Photo by Ben Curtis AP

Parts of Dadaab, the world's largest refugee camp, are seen from a helicopter in northern Kenya in 2012.

The Ph.D. student said it will be "sort of a slow-motion humanitarian disaster if Kenya doesn't back down."

"So yeah, there's a lot of concern among camp residents about what is going to happen," Porten said.

During a trip to the camp last summer with colleague Mike Seese, Porten said many Dadaab residents told him they had family or friends in San Diego and often recited local street names and businesses when they learned the researchers lived in Southern California.

But the United States only takes in a slim percentage of the world's refugees, leaving the Dadaab residents with few options. Porten said the opportunities to legally emigrate to Kenya are limited because of the sheer volume of displaced persons in the camp, and the length of time that many have stayed in the 25-year-old campus means few have social and economic ties to Somalia that would make for an easy transition.

"So it would be a disaster in terms of direct humanitarian issues," Porten said. "It would also be a disaster in terms of security and political development. This sort of repatriation of all of these people into a fragile political system is likely to result in more violence. These people are vulnerable."

The Kenya government currently facilitates voluntary repatriation to Somalia, but its plans to wind down the camp before the end of the year could mean returning to the unstable country is no longer just an option.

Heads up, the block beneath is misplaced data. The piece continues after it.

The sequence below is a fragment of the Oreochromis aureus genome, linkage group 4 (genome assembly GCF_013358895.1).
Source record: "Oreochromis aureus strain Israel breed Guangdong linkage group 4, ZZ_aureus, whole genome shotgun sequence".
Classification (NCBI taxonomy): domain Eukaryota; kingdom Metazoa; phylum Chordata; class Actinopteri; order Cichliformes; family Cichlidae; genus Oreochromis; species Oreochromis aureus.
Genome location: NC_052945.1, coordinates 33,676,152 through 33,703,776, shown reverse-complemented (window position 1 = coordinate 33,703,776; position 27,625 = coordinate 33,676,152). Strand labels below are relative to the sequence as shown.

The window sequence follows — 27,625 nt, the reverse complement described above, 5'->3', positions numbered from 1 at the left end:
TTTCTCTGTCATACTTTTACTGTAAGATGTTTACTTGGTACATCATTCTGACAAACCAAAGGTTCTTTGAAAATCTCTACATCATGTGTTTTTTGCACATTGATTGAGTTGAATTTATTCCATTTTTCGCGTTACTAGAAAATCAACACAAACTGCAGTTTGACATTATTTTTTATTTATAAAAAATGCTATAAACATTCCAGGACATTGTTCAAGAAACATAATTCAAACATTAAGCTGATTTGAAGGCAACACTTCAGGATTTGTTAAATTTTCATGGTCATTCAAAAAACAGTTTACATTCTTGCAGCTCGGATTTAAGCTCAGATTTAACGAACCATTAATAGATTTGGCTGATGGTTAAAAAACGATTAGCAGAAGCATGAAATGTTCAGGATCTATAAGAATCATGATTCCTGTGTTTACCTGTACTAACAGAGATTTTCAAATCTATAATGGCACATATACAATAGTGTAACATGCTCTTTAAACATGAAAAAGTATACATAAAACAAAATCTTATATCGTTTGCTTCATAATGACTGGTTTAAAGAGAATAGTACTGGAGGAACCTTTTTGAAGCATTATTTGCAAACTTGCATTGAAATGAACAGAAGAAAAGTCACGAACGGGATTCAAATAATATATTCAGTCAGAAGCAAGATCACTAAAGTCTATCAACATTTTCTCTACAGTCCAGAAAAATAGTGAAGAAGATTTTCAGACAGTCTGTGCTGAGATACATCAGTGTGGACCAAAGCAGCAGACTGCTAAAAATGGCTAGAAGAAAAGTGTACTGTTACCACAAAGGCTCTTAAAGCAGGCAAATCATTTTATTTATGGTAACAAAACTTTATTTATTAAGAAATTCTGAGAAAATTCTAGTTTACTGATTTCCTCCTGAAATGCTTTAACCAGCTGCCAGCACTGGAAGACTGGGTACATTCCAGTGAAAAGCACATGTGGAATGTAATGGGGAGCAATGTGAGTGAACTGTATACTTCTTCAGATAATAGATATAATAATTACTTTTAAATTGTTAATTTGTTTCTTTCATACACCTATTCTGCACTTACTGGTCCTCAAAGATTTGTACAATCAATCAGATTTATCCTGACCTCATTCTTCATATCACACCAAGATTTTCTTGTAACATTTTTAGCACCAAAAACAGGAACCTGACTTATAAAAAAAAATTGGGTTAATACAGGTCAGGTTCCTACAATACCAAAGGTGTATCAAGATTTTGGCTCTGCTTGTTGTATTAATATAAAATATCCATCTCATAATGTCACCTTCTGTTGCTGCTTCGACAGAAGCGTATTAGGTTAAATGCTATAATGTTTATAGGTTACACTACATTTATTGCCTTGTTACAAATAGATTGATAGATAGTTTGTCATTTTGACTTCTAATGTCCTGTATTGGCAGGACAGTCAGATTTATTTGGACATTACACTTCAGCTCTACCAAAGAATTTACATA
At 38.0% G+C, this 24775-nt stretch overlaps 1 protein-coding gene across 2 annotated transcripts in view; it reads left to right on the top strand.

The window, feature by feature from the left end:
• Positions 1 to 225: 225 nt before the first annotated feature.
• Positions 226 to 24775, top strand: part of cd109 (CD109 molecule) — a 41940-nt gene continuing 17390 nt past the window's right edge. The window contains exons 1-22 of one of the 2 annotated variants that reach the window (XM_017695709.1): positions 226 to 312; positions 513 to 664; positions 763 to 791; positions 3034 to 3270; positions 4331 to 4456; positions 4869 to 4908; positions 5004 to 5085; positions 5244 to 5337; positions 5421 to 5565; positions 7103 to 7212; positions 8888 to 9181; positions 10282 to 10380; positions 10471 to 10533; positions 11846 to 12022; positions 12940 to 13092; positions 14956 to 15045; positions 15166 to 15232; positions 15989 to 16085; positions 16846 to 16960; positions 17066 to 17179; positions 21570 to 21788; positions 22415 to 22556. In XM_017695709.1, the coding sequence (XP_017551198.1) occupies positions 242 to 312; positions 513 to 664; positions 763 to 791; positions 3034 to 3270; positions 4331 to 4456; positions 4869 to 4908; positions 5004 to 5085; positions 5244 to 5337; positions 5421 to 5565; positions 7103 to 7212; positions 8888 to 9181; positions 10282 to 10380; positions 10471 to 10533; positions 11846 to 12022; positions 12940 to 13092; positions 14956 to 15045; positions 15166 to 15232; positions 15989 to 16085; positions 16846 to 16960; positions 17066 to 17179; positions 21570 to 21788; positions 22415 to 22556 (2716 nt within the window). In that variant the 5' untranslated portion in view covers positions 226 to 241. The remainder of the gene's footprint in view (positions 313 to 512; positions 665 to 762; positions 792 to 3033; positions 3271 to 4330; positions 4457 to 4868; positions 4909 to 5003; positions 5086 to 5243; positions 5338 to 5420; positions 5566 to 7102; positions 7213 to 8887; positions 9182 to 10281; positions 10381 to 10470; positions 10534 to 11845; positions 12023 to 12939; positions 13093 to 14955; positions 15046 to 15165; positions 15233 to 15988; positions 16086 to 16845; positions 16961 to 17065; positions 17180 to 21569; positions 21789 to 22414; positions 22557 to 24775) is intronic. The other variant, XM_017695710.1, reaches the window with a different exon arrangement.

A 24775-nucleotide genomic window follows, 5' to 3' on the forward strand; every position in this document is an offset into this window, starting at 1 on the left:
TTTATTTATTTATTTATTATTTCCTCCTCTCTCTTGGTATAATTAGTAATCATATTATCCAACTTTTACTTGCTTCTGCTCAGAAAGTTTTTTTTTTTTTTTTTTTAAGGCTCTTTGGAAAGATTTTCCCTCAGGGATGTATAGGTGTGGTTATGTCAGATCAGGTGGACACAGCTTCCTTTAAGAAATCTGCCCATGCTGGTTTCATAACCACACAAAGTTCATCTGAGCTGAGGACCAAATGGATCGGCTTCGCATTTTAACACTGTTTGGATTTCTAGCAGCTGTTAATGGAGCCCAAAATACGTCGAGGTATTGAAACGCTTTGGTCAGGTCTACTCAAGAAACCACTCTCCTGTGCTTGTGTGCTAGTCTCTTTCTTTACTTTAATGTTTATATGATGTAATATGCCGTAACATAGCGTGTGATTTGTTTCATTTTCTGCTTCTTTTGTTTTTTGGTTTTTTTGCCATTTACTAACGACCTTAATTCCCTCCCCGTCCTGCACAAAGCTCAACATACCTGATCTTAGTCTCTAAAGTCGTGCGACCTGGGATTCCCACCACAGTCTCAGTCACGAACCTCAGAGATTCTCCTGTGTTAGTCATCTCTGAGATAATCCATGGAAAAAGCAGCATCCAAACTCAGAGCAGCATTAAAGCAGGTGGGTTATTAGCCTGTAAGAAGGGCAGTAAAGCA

Photo credit: U.S. State Department

A U.S. Department of State map of Somalia.

In a June article by Al Jazeera, Somalia's ambassador to the United States said the closure would "force" the camp's population out. In response, a Kenyan government spokesperson denied this and said the country worked out an agreement with the neighboring Somali state of Jubaland to resettle the refugees near the city of Kismaayo, Al Jazeera reported.

The city of Kismaayo is also the future home of a rehab center for former al-Shabaab militants.

President Barack Obama spoke with his Kenyan counterpart President Uhuru Kenyatta about the impact of the Dadaab camp closure during a phone call in June.

According to a White House statement, "The President and President Kenyatta agreed that the United States and Kenya would work closely together on this issue, to better ensure that the needs of refugees and host communities are met."

Obama is hosting a summit to address the global refugee crisis in September.